Kinsella v. Governor of Mountjoy Prison

[2011] IEHC 235
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Kinsella, a prisoner in an Irish prison who alleged that his constitutional rights were violated by being placed in unlawful and inhuman prison conditions.

While awaiting sentencing for a theft charge, Mr. Kinsella was a remand prisoner at Cloverhill Prison, where he shared a cell with three other prisoners in humane conditions. But after his conviction, he was transferred to Mountjoy Prison. He was also awaiting trial for murder. Mr. Kinsella was a “protected prisoner,” meaning his life would be in danger if he were part of the general prison population. This had put serious constraints on the authorities, since they needed to take extra precautions any time he was not in his cell.

Their solution was to put Mr. Kinsella in an observation cell in the basement of the prison. The cell was three square meters, entirely padded, and contained nothing but a mattress, a small window with a shutter providing some natural light, and a cardboard box for sanitation facilities. Mr. Kinsella also maintained that he was given no access to reading material, radio, television, or even a shower. He spent eleven straight days in these conditions, with only one six-minute telephone call per day as reprieve.

Mr. Kinsella brought this charge against Mountjoy Prison on the basis that his constitutional rights had been breached by the prison conditions he was subjected to. He also argued that since his detention had become unlawful, he should be released.

The key legal provision involved in this case is Article 40.3.2 of the Ireland Constitution, which requires the State to “protect as best it may from unjust attack and, in the case of injustice done, to vindicate the life, person, good name and property rights of every citizen.”

The central issues in this case are whether Mr. Kinsella’s constitutional rights were violated and whether that violation should result in his release from the prison.

The Court held that Mr. Kinsella’s constitutional rights were violated. Specifically, detention in the conditions in which Mr. Kinsella was held for eleven days did not meet the minimum standards of confinement constitutionally guaranteed and therefore violated his right to the protection of person given in Article 40.3.2 of the Constitution. The Court found that despite the prison’s duty to protect Mr. Kinsella’s life by keeping him away from other prisoners, they also have a duty to protect his person. The conditions he was subject to in his cell denied him of ordinary human faculties by disallowing him from interacting with other people. Article 40.3.2 protects the integrity of the mind and personality as well as simply the body, and the negative affects Mr. Kinsella’s detention could have on the former are easy to see. Regardless of the crimes Mr. Kinsella committed, this detention therefore clearly robbed him of his constitutional rights.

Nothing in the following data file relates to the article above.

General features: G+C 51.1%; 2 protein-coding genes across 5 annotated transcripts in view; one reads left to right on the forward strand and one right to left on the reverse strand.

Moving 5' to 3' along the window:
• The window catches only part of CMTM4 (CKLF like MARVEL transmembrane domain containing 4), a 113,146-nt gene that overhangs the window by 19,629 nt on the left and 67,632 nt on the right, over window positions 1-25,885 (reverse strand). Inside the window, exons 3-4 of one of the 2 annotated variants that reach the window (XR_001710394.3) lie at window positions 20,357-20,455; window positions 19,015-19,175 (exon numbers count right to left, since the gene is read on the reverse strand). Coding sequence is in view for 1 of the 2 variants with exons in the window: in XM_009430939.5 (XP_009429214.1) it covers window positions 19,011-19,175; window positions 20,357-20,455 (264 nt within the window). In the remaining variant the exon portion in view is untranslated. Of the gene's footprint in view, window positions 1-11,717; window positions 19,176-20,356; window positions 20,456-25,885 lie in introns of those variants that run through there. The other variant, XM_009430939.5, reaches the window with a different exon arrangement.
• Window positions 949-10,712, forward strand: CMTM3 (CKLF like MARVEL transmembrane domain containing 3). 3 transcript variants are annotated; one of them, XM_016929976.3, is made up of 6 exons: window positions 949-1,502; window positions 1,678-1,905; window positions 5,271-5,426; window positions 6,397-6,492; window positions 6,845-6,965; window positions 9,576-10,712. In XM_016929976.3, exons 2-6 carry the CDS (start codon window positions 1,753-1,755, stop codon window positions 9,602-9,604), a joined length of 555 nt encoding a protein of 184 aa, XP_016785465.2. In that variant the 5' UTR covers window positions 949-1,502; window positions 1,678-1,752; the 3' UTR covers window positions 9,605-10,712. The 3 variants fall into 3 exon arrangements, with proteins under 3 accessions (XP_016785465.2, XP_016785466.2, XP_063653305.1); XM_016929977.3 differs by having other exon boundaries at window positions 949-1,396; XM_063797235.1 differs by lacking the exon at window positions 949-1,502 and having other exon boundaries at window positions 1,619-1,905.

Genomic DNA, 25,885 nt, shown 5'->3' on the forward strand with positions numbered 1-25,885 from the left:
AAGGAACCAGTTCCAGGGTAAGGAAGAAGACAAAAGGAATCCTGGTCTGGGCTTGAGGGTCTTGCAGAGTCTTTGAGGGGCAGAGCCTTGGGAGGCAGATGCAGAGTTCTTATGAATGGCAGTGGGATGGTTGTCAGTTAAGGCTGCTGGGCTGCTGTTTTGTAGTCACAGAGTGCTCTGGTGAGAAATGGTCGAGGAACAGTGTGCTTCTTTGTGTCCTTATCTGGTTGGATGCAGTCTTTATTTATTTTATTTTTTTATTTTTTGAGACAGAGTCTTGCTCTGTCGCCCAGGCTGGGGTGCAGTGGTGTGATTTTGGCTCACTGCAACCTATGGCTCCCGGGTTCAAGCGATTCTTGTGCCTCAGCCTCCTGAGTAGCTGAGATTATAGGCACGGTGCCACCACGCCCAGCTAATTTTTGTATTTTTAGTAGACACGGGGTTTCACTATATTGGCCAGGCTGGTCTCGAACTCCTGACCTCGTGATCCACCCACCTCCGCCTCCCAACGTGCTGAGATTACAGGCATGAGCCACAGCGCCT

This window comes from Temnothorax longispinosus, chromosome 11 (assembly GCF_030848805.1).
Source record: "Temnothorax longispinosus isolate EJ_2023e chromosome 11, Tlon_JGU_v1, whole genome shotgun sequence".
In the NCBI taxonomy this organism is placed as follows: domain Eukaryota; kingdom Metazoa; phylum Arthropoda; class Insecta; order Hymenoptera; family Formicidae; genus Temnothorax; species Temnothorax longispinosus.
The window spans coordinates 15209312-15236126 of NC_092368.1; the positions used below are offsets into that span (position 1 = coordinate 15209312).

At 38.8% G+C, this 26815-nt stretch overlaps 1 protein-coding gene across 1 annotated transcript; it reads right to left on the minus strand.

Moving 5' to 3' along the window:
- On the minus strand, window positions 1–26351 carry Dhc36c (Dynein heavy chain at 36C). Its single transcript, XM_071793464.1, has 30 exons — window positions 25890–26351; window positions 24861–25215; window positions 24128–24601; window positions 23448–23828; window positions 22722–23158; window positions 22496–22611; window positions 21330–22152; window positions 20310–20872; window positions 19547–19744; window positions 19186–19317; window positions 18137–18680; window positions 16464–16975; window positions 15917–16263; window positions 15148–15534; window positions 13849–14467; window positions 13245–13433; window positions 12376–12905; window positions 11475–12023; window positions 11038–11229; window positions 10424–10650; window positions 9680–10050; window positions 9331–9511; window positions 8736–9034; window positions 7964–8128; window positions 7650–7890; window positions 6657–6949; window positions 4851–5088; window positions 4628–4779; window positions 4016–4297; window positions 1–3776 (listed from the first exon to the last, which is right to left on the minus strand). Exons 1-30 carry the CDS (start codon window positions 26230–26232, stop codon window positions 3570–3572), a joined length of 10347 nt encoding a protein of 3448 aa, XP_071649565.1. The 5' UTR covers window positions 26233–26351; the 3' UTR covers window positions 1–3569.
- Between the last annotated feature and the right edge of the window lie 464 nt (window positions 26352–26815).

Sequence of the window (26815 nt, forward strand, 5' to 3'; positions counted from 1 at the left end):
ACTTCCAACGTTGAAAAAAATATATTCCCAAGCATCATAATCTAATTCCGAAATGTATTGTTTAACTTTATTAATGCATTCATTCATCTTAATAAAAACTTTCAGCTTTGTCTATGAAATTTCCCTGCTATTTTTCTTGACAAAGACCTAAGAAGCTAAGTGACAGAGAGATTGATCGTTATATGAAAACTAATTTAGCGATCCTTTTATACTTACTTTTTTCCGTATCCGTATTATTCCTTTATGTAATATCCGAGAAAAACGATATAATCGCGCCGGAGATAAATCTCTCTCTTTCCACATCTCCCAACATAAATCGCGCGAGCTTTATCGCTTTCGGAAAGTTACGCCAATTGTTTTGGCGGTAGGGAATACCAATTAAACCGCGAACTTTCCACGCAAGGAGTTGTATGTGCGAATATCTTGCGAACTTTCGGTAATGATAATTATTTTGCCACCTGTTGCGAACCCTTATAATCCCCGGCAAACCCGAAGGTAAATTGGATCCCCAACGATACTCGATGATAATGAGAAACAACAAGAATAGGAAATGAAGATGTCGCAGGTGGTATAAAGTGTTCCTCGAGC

The Court found that his detention is not unlawful since he did commit certain crimes. Without intentional violation of the Constitution or gross negligence regarding it—neither of which was found in this case—precedent shows the authorities must be given a chance to remedy the situation before the prisoner may be released, which was afforded to the authorities. However, the court stated that if Mr. Kinsella’s detention were to continue to vioate his constitutional rights for much longer (an exact time was not provided), Mr. Kinsella would be free to apply again for release. In the post script the Judge noted that Mr. Kinsella had been found another prison where he was transferred.


“Yet it is undeniable that detention in a padded cell of this kind involves a form of sensory deprivation in that the prisoner is denied the opportunity of any meaningful interaction with his human faculties of sight, sound and speech - an interaction that is vital if the integrity of the human personality is to be maintained” (Para 8).

“It is nonetheless impossible to avoid the conclusion that a situation where a prisoner has been detained continuously in a padded cell with merely a mattress and a cardboard box for eleven days compromises the essence and substance of this constitutional guarantee, irrespective of the crimes he has committed or the offences with which he is charged” (Para 10).

 “One does not need to be [a] psychologist to envisage the mental anguish which would be entailed by a more or less permanent lock-up under such conditions for an eleven day period. Nor, for that matter, does one need to be a psychiatrist to recognise that extended detention over weeks under such conditions could expose the prisoner to the risk of psychiatric disturbance” (Para 9).

“If the applicant’s circumstances of detention were to continue as heretofore, then, of course, with each passing day, the present case would inch ever closer to the point whereby this Court could stay its hand no longer. In this regard, it should be noted that were these conditions to continue for much longer, the applicant would be justifiably entitled to make a fresh application for release under Article 40.4.2 or to take such further legal steps as he might be advised” (Para 16 C).